Public Assets Institute > Press > Op-Eds > The T-word blocks all debate

The T-word blocks all debate

Oct. 15, 2008, Bennington Banner


With a little less than a month to go before the election, it looks like we’ll go through another campaign cycle without an honest debate about taxes — in particular, taxes to pay for Vermont’s crumbling infrastructure. We seem to have arrived at a point where political leaders believe it’s more dangerous to utter the T-word than to neglect services government is expected to provide.

Vermont was forced to close two unsafe bridges this summer. We’re all dodging potholes on our way to work — and paying higher repair bills when we miss. The leading candidates for governor all acknowledge the obvious: We need more money in the transportation budget.

But none is willing to address the fundamental problem with the way Vermont raises money for our transportation system. None seems willing to have a forthright discussion, apparently because it necessarily means talking about new or different taxes.

The two major party candidates are proposing a deficit swap to prop up the highway budget. Both want to shift expenditures from the Transportation Fund to the General Fund — in effect, pay for certain expenditures out of the left pocket instead of the right. But that’s a phony argument because there isn’t enough money right now in either pocket.

The projected gap between General Fund revenue and obligations for fiscal 2010 is already over $100 million. Shifting costs to the General Fund only makes that gap bigger.

The problem for Vermont’s Transportation Fund is that revenues decline as the price of oil rises and people buy less. Vermont taxes motor fuels by the gallon. Whether gasoline is $1 a gallon or $4, the state collects only 20 cents. The tax on diesel is 26 cents a gallon. In the last five years, gasoline tax receipts have dropped 7.5 percent and diesel revenues are down 10 percent. Meanwhile, according to the latest information posted by the Agency of Transportation, the price of asphalt has risen 123 percent in the last year.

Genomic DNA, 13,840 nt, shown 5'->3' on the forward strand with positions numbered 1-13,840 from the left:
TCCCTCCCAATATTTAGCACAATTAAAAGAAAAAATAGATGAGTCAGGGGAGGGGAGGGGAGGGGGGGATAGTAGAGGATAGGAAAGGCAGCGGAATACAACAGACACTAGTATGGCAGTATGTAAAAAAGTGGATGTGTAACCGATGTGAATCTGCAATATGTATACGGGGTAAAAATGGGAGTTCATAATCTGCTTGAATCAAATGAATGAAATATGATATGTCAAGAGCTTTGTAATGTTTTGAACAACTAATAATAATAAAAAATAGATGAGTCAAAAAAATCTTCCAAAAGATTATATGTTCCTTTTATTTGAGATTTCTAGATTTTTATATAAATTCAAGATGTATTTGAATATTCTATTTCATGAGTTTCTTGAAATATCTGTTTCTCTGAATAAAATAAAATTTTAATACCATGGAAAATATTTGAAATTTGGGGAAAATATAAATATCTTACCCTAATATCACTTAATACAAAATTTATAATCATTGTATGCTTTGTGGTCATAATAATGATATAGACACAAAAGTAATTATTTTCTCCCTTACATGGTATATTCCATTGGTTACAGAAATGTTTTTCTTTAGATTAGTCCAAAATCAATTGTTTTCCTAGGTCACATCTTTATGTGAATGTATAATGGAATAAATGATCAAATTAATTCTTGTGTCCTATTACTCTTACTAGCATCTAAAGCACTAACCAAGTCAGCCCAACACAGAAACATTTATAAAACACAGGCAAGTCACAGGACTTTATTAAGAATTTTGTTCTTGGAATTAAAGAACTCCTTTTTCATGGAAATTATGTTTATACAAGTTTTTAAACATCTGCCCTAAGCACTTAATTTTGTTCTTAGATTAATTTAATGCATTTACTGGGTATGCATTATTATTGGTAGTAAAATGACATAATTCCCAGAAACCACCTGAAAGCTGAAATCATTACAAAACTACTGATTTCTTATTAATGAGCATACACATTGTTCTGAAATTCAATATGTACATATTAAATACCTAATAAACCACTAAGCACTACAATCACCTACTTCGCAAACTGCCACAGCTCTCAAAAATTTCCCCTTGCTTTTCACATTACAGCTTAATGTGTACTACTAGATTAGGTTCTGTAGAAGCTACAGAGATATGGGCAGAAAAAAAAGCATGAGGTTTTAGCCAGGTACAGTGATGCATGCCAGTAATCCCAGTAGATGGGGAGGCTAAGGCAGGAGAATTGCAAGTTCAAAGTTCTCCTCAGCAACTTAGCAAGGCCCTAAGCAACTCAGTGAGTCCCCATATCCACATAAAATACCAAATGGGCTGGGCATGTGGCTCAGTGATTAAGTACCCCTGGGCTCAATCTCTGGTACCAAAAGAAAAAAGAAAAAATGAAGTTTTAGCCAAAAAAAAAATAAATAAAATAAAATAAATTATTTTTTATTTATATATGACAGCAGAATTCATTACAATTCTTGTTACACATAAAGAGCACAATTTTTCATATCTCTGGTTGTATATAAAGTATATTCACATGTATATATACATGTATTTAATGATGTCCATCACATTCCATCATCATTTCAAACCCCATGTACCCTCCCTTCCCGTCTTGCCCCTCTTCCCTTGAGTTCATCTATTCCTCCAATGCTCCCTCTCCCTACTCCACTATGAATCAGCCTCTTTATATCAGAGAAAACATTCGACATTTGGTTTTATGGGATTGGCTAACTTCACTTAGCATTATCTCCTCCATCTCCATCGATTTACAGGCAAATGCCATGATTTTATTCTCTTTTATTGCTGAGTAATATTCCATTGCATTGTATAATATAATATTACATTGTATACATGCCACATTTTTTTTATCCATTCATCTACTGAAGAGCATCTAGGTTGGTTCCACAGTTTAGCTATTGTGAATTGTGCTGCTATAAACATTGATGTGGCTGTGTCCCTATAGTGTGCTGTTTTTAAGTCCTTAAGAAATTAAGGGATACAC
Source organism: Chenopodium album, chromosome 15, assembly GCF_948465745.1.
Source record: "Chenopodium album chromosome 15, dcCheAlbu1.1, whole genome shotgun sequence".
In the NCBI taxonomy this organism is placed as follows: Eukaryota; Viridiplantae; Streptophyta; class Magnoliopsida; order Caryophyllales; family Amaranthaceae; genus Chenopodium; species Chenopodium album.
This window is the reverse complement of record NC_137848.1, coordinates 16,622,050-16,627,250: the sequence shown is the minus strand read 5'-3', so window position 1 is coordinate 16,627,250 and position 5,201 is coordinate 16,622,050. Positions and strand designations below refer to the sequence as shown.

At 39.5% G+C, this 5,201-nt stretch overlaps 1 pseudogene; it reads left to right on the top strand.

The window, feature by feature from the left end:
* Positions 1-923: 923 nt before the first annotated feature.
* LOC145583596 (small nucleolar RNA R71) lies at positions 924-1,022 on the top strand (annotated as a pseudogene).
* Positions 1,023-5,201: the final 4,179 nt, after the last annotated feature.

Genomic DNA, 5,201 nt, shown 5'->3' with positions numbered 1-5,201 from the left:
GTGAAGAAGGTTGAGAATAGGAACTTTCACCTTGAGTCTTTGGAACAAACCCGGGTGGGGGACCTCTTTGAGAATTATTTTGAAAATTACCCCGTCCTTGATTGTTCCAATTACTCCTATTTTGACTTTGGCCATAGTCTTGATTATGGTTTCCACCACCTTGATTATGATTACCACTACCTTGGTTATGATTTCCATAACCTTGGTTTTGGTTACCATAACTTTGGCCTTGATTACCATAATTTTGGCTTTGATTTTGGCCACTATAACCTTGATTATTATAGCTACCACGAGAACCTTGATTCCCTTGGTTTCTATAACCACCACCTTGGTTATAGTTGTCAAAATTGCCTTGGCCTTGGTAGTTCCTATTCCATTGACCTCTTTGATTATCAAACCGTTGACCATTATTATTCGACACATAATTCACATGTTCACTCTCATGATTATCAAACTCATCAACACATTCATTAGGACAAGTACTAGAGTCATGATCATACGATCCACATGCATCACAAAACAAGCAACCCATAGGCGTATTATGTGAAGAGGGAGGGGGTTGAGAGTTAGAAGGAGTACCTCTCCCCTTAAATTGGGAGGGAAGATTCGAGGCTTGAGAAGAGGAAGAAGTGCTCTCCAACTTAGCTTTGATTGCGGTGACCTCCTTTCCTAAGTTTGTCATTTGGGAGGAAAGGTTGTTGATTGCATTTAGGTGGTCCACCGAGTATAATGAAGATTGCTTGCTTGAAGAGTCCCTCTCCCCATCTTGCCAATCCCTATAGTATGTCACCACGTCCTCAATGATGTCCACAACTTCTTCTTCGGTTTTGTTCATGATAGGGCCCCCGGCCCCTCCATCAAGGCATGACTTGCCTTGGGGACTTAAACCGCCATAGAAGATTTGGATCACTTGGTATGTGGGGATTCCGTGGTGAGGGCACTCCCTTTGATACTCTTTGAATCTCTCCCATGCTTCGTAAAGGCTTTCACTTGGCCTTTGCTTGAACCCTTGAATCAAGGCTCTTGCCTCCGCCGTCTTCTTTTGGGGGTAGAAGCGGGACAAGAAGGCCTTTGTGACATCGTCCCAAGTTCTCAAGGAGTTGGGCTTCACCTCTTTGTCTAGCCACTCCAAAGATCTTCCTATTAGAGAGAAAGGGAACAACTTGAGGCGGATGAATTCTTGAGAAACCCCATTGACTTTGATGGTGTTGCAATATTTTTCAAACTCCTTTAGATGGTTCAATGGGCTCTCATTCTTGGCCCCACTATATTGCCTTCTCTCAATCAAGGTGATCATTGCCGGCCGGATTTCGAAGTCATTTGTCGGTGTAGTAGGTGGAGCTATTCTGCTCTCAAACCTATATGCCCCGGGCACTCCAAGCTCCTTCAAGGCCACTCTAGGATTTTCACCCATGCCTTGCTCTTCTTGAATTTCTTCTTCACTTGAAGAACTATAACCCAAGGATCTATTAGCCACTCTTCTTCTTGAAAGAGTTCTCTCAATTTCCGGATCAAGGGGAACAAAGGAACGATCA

The candidates acknowledge the problem and recognize that higher gas prices result in less tax revenue. But they don’t go to the next step. Not wanting to utter the word “tax,” they won’t even initiate a conversation about necessary changes to Vermont’s tax structure. Clearly, we’ll never get caught up on highway and bridge maintenance with costs growing and revenues shrinking.

The governor has said we need more help from the federal government. That is certainly true. We have huge infrastructure problems in this country that require a federal response, and we could have addressed many of them with the money we poured into Iraq or the recent bailout. But if we were honest about funding the war or the bailout, we would have raised taxes to pay for them rather than pass the bill onto future generations. To ask the federal government to pay for our roads is really to ask Congress to raise taxes so Vermont doesn’t have to.

There is nothing in Vermont’s Constitution that requires elected officials to sacrifice services in order to avoid raising taxes. In fact, it appears to say just the opposite.

In Article 9, the Constitution says: “(A)nd previous to any law being made to raise a tax, the purpose for which it is to be raised ought to appear evident to the Legislature to be of more service to community than the money would be if not collected.”

It’s hard to see how deteriorating roads and bridges are providing more service to the community than a properly funded maintenance program. But it appears we won’t get a forthright discussion about paying for transportation during the election season unless voters demand it. There are still a few weeks left. Vermonters can tell candidates that simply promising “no new taxes” doesn’t answer the question of how we’re going to fix our roads.

Jack Hoffman is senior policy analyst with the nonprofit Public Assets Institute, based in Montpelier